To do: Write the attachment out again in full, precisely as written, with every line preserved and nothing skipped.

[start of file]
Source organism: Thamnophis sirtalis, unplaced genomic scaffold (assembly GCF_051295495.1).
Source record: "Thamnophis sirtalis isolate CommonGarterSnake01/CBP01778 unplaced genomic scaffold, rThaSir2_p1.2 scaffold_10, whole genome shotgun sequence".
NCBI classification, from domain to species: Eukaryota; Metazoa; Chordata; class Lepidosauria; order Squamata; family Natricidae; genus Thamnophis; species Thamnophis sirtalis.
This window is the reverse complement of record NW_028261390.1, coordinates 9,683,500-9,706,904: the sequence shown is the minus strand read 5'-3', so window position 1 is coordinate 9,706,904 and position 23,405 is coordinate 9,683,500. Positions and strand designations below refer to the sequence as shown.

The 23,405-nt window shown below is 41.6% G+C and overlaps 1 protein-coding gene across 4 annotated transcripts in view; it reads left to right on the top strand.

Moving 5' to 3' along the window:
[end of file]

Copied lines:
Source organism: Thamnophis sirtalis, unplaced genomic scaffold (assembly GCF_051295495.1).
Source record: "Thamnophis sirtalis isolate CommonGarterSnake01/CBP01778 unplaced genomic scaffold, rThaSir2_p1.2 scaffold_10, whole genome shotgun sequence".
NCBI classification, from domain to species: Eukaryota; Metazoa; Chordata; class Lepidosauria; order Squamata; family Natricidae; genus Thamnophis; species Thamnophis sirtalis.
This window is the reverse complement of record NW_028261390.1, coordinates 9,683,500-9,706,904: the sequence shown is the minus strand read 5'-3', so window position 1 is coordinate 9,706,904 and position 23,405 is coordinate 9,683,500. Positions and strand designations below refer to the sequence as shown.

The 23,405-nt window shown below is 41.6% G+C and overlaps 1 protein-coding gene across 4 annotated transcripts in view; it reads left to right on the top strand.

Moving 5' to 3' along the window: